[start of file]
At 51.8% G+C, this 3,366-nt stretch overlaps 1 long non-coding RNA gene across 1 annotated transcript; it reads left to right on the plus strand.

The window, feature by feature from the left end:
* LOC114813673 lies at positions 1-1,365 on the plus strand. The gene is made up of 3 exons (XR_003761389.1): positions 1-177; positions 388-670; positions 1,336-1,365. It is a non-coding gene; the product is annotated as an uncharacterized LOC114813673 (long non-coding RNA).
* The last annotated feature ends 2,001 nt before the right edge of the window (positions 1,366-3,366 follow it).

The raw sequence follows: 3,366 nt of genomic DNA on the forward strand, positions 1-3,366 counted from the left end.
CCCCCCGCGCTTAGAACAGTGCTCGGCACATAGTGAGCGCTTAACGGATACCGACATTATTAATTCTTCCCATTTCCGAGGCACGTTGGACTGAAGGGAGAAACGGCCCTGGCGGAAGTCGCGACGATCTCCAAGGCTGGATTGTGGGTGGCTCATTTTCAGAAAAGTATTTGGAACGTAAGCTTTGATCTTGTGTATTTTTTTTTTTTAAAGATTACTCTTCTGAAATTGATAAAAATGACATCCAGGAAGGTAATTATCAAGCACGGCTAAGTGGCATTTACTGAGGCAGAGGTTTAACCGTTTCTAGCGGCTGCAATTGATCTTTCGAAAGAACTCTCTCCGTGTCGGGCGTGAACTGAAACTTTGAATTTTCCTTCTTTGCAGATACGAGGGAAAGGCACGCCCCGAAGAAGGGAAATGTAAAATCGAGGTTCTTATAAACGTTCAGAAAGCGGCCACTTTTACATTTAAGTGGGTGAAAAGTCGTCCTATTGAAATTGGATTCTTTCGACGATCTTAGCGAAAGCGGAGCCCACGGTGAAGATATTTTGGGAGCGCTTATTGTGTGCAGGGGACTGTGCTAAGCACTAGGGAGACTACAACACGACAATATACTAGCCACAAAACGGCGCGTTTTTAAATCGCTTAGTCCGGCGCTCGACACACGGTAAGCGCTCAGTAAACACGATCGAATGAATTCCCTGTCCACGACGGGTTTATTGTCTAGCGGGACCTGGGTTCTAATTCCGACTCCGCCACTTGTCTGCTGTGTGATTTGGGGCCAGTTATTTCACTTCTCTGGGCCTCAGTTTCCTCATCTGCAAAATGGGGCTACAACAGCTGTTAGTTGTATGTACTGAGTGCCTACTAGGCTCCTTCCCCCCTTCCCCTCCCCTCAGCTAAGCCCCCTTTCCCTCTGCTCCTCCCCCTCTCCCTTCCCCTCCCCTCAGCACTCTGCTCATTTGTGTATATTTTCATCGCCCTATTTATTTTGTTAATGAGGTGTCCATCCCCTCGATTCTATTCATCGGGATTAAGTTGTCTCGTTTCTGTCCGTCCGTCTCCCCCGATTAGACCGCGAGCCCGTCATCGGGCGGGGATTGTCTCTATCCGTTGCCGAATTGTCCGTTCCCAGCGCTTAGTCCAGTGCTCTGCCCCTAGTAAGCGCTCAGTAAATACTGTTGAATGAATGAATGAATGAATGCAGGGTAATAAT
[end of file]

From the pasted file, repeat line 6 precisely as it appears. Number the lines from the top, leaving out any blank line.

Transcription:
CCCCCCGCGCTTAGAACAGTGCTCGGCACATAGTGAGCGCTTAACGGATACCGACATTATTAATTCTTCCCATTTCCGAGGCACGTTGGACTGAAGGGAGAAACGGCCCTGGCGGAAGTCGCGACGATCTCCAAGGCTGGATTGTGGGTGGCTCATTTTCAGAAAAGTATTTGGAACGTAAGCTTTGATCTTGTGTATTTTTTTTTTTTAAAGATTACTCTTCTGAAATTGATAAAAATGACATCCAGGAAGGTAATTATCAAGCACGGCTAAGTGGCATTTACTGAGGCAGAGGTTTAACCGTTTCTAGCGGCTGCAATTGATCTTTCGAAAGAACTCTCTCCGTGTCGGGCGTGAACTGAAACTTTGAATTTTCCTTCTTTGCAGATACGAGGGAAAGGCACGCCCCGAAGAAGGGAAATGTAAAATCGAGGTTCTTATAAACGTTCAGAAAGCGGCCACTTTTACATTTAAGTGGGTGAAAAGTCGTCCTATTGAAATTGGATTCTTTCGACGATCTTAGCGAAAGCGGAGCCCACGGTGAAGATATTTTGGGAGCGCTTATTGTGTGCAGGGGACTGTGCTAAGCACTAGGGAGACTACAACACGACAATATACTAGCCACAAAACGGCGCGTTTTTAAATCGCTTAGTCCGGCGCTCGACACACGGTAAGCGCTCAGTAAACACGATCGAATGAATTCCCTGTCCACGACGGGTTTATTGTCTAGCGGGACCTGGGTTCTAATTCCGACTCCGCCACTTGTCTGCTGTGTGATTTGGGGCCAGTTATTTCACTTCTCTGGGCCTCAGTTTCCTCATCTGCAAAATGGGGCTACAACAGCTGTTAGTTGTATGTACTGAGTGCCTACTAGGCTCCTTCCCCCCTTCCCCTCCCCTCAGCTAAGCCCCCTTTCCCTCTGCTCCTCCCCCTCTCCCTTCCCCTCCCCTCAGCACTCTGCTCATTTGTGTATATTTTCATCGCCCTATTTATTTTGTTAATGAGGTGTCCATCCCCTCGATTCTATTCATCGGGATTAAGTTGTCTCGTTTCTGTCCGTCCGTCTCCCCCGATTAGACCGCGAGCCCGTCATCGGGCGGGGATTGTCTCTATCCGTTGCCGAATTGTCCGTTCCCAGCGCTTAGTCCAGTGCTCTGCCCCTAGTAAGCGCTCAGTAAATACTGTTGAATGAATGAATGAATGAATGCAGGGTAATAAT